The Council of Churches in Zambia (CCZ) has bemoaned the inadequate public knowledge on exploration and exploitation of uranium in the country. Speaking in Lusaka yesterday (July 8) during the launch of the uranium policy review report, CCZ president Lucas Mwale said the Church motherbody had actively embarked on social and economic programmes aimed at addressing the country's natural resource management and the mining sector. He said Government authorities charged with the responsibility of carrying out public awareness on atomic minerals had treated the matter with a lot of secrecy. "Even though exploration and exploitation of uranium has been going on for a number of decades, it has been treated with a lot of secrecy and not much has been said by the Government authorities responsible for atomic minerals in terms of education and awareness creation to the Zambian masses," he said. Reverend Mwale said it was regrettable that the country did not have policies formulated to specifically regulate the exploration, exploitation, processing, transporting and disposal of uranium. He said the country only had a legal instrument of 2008, and that the concern of the Church was whether the Zambian people were benefitting from the utilisation of the country's natural resources. Rev Mwale said the Church was also concerned about the social, economic and environmental impacts emanating from activities in the extractive industry being adequately addressed to safeguard the lives of the communities where exploration activities were being carried out. (The Times of Zambia July 9, 2010)

> Download: Prosperity unto death: Is Zambia ready for uranium mining? - Review of the uranium mining policy in Zambia , published by the Council of Churches in Zambia, July 8, 2010, 98 pp. (6.8MB PDF - Civil Society Environment Fund)

Zambia to issue two uranium mining permits

Four mining companies have applied for uranium mining permits under recently established legislation and two of these should be granted in the first quarter of 2009, said deputy mines minister Boniface Nkhata on the sidelines of the Mining Indaba conference in Cape Town. (miningmx Feb. 11, 2009)

Zambia to develop policy prior to issuing uranium mining licenses

Zambia has not given out any license for the mining of uranium because it is a dangerous mineral, the country's mines minister has said. Minister Kalombo Mwansa was responding to chief Munyumbwe's presentation to the House of Chiefs, The Post reported on May 31, 2006. The chief of Gwembe district told the house that his chiefdom has a lot of uranium deposits but that the government is not interested in requesting foreign investors to mine it. But the minister said Zambia is consulting the UN International Atomic Energy Agency (IAEA) so that a policy could be framed and approved before any uranium mining could be done in the southern African country. (Angola Press May 31, 2006)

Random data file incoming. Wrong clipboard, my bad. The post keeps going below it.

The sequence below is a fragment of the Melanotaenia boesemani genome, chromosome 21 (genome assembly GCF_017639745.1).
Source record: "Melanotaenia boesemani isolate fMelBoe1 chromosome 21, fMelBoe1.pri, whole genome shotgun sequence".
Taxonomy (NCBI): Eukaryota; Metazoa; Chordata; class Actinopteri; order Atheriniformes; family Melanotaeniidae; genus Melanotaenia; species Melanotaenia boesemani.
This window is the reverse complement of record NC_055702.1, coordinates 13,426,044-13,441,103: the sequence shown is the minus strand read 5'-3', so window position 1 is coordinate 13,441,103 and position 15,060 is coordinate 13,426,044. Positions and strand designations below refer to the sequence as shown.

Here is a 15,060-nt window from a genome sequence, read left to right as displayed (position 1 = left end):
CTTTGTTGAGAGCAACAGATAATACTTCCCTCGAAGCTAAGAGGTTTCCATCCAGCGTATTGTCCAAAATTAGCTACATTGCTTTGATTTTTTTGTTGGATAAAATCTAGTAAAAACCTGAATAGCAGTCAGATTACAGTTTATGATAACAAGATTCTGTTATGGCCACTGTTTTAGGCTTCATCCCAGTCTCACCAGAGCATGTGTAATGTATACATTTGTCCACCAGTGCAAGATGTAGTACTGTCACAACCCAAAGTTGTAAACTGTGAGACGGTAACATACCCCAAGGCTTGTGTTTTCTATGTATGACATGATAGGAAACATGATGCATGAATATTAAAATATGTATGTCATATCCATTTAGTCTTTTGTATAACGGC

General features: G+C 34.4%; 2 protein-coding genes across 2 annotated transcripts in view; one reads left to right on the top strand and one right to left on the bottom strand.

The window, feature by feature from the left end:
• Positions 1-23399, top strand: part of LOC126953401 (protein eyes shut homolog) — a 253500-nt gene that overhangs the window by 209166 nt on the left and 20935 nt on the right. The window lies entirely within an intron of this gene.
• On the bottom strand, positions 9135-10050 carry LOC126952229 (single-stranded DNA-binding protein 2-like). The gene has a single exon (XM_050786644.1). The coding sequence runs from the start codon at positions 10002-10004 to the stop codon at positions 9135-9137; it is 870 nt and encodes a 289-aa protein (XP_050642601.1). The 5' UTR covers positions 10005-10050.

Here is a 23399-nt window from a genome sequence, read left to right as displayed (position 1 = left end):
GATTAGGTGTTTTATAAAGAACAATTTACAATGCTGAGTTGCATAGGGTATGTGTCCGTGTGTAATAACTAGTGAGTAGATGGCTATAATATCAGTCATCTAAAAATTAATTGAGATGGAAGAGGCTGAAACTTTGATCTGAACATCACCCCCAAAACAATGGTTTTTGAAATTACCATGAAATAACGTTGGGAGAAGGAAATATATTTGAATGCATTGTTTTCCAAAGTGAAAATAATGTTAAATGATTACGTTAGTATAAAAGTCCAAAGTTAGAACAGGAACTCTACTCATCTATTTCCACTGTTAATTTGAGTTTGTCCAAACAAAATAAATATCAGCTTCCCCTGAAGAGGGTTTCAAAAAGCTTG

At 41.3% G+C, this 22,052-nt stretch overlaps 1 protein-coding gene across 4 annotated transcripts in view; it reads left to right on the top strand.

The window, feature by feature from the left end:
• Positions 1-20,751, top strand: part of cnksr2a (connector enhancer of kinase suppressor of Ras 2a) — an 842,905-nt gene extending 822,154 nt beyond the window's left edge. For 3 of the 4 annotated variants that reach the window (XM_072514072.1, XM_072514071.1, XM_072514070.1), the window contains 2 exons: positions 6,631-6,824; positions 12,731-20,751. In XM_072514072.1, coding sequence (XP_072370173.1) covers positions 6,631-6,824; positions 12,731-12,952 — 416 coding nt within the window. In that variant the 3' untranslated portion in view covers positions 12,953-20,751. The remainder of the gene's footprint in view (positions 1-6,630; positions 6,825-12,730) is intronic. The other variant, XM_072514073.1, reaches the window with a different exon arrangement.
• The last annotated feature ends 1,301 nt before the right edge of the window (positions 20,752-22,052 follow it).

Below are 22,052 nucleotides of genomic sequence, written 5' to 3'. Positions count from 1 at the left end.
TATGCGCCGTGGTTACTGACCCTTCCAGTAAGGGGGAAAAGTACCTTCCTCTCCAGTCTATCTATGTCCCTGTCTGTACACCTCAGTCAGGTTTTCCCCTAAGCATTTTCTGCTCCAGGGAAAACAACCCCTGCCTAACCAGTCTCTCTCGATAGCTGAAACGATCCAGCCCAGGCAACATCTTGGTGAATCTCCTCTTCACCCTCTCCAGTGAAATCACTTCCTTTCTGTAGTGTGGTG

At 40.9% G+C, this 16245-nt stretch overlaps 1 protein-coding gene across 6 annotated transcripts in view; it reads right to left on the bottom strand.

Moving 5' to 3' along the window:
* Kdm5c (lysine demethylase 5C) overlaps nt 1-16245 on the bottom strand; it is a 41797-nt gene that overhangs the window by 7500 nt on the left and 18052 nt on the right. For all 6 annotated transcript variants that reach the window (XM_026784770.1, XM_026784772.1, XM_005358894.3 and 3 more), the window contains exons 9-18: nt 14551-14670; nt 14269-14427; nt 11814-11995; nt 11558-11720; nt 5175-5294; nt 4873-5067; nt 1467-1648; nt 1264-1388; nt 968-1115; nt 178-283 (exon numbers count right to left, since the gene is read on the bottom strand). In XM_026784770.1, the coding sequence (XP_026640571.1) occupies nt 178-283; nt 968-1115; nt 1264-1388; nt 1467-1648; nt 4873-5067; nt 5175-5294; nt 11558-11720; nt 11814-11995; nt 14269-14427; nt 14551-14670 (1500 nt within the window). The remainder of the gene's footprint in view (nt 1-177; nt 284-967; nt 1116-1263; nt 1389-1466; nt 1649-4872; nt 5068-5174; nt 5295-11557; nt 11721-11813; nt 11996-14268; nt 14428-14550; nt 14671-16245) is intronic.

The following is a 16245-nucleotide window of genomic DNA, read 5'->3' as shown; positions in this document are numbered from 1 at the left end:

> See also: Regulatory Issues - Zambia

Kawanga project

Mining junior Kiwara Resources Ltd is targeting 2015 as a possible date for first production from its Kawanga uranium project, in Zambia. Kiwara CEO Peter Vivian-Neal reports that the company is in the prefeasibility stage of the project and that it will have enough data on hand by the end of the year to move into the bankable feasibility study phase. (Mining Weekly July 10, 2009)

Njame deposit (Chirundu JV)

> View deposit info

On Mar. 6, 2017, GoviEx Uranium Inc. announced the execution of a definitive agreement with African Energy Resources Ltd. to acquire African Energy Resources Ltd.'s uranium mineral interests in Zambia.

On Apr. 30, 2014, Karoo Exploration Corp. announced that it has elected not to proceed with its proposed acquisition of the Chirundu Project, along with a portfolio of uranium properties in Zambia, from African Energy Resources Ltd.

Chief Sikoongo not ready for uranium mining activities in his area: Chief Sikoongo of the Tonga speaking people of Siavonga District in Southern Province says he is not ready for uranium mining in his chiefdom. The tradition leader has since called on the new government through the Ministry of Mines to notify him and his people on the coming of a uranium mining company, African Energy Resources (AER) in Sikoonga area. The Chief said the previous government permitted the African Energy Resources to invest in the area without his knowledge. African Energy Resources is expected to start uranium mining on a joint venture, the Kariba Valley Joint venture project where it holds a 30 percent interest, with Albidon Limited holding 70 percent. (Lusaka Times Oct. 30, 2011)

African Energy Resources Limited project manager Wiscort Banda has said the company is ready to start mining uranium in Siavonga once the price of the metal improves. Banda said on Friday (Sep. 30) that the mine had prospected 11 million pounds of uranium [4,231 t U] in Kariba Valley. He said once in operation, African Energy would mine about 1.4 million pounds [538 t U] a year once the price was a bit favourable. He said currently, the price of uranium was about US$ 48 per pound. Banda said to break even, the price should be between US $60 and US $70. "Once price behaves, we will start mining," he said. (Post Zambia Oct. 4, 2010)